Women: Watch out for this deadly heart disaster

If you’re a woman with a healthy cholesterol profile and clear arteries, there’s still a common event you better avoid that can threaten your heart and your life. It’s a condition that can kill within minutes.

Researchers have found that for women, becoming emotionally distraught and angry can set off a reaction in the nervous system that triggers a heart attack.

Because the anger closes down blood vessels that feed the heart, the researchers note, chest pain due to heart muscles starved for oxygen can occur even when the arteries look healthy.

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“Women who go to emergency rooms and cardiologists because they have chest pain often are told that their arteries are clear and their hearts are fine. But the reality is that women’s coronary artery disease tends to be different from men’s. In women, the large arteries may remain clear but the smaller branches that connect to the even-smaller capillaries lose their ability to widen. Whether the large arteries are blocked or the small arterioles don’t function correctly, the result is the same — the heart becomes starved for oxygen,” says researcher C. Noel Bairey Merz, M.D., professor of medicine and medical director of the Barbra Streisand Women’s Heart Center.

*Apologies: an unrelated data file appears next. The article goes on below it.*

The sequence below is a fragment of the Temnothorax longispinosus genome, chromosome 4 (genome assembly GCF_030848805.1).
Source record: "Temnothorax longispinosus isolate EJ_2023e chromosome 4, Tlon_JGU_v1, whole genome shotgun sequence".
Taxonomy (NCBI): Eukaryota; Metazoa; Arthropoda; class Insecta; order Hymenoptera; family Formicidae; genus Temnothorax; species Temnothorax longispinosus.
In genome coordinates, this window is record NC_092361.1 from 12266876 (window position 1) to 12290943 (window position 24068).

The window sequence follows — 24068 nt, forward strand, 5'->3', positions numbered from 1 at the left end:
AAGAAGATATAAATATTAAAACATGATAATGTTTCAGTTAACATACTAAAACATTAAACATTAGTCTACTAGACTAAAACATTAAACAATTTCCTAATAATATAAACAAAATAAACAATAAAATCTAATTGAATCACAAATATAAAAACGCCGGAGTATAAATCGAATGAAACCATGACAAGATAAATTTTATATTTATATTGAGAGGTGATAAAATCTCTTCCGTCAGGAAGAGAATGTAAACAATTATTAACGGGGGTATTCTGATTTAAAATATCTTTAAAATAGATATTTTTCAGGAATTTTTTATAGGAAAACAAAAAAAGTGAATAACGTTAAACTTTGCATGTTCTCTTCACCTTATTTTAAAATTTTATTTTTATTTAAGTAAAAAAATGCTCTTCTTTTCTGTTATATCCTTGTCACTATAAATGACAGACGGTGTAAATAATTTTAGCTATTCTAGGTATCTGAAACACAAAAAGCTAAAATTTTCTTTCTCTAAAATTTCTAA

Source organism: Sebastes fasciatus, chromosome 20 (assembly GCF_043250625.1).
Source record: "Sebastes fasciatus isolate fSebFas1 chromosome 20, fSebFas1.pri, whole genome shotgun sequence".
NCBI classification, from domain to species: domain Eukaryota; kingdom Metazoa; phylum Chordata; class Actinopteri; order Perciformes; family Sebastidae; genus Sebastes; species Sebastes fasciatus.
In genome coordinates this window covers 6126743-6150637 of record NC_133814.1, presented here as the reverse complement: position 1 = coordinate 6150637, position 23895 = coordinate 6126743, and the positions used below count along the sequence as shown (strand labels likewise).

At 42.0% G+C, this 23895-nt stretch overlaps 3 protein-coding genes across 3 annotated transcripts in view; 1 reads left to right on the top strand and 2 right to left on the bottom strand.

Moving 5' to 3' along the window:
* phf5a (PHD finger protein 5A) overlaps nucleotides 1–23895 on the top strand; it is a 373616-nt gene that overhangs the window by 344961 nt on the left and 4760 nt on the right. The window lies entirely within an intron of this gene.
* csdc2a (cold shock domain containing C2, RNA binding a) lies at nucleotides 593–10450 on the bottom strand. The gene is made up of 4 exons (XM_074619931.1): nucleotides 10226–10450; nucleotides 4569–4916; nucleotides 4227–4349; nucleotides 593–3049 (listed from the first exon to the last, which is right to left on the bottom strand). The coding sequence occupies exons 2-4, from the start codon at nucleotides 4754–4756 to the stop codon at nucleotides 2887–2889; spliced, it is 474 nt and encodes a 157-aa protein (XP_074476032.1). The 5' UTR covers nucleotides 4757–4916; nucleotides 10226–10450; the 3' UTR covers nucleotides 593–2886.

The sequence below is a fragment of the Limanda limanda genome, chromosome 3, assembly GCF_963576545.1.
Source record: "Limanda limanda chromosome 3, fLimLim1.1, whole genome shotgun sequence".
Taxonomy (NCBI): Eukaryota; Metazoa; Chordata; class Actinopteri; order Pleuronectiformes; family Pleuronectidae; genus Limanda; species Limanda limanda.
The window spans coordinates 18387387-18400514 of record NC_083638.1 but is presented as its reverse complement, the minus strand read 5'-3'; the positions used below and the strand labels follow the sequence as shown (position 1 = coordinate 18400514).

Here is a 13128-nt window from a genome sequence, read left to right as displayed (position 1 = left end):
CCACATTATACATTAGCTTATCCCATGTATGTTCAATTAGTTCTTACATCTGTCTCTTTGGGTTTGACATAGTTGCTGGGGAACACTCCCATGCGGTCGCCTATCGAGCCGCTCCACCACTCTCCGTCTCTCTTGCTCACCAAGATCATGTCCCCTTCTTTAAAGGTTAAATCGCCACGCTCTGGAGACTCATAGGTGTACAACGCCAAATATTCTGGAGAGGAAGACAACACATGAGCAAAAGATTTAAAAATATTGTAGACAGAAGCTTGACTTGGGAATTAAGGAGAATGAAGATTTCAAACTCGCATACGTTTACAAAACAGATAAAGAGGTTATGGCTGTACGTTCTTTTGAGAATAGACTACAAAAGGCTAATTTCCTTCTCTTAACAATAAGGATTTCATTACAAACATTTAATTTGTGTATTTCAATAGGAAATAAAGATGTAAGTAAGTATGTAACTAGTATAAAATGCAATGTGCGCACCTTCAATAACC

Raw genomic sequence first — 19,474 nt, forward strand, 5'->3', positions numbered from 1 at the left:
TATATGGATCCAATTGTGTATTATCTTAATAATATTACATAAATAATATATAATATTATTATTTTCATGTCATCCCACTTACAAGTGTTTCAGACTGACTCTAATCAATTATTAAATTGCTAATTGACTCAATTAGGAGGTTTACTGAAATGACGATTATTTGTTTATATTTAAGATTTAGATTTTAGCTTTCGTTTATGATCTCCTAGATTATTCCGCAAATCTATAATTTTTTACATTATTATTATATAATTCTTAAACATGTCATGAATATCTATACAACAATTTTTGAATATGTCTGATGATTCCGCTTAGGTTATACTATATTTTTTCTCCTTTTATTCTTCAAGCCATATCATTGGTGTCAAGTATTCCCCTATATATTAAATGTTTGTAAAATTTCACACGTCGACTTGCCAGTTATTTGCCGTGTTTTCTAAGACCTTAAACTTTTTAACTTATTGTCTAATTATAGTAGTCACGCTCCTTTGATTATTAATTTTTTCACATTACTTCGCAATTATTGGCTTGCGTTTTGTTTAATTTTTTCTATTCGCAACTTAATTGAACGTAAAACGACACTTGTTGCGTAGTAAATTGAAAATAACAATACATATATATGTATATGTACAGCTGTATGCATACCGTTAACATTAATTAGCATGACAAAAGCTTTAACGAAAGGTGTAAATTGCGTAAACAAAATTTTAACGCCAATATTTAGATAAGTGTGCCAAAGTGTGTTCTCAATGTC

Research into these heart attacks shows that reactions in the nervous system can cut off blood to the heart muscle.

“We know that women who have chest pain and reduced oxygen to the heart — in the absence of ‘male-pattern’ obstructive coronary artery disease — may experience microvascular dysfunction during times of emotional distress even though their heart rates stay relatively low. In this study, we evaluated the heart’s autonomic system — the nerve network that regulates heart rate,” says researcher Puja K. Mehta, M.D., director of the Non-Invasive Vascular Function Research Lab at the Barbra Streisand Women’s Heart Center.

Carl Lowe

By Carl Lowe

has written about health, fitness and nutrition for a wide range of publications including Prevention Magazine, Self Magazine and Time-Life Books. The author of more than a dozen books, he has been gluten-free since 2007.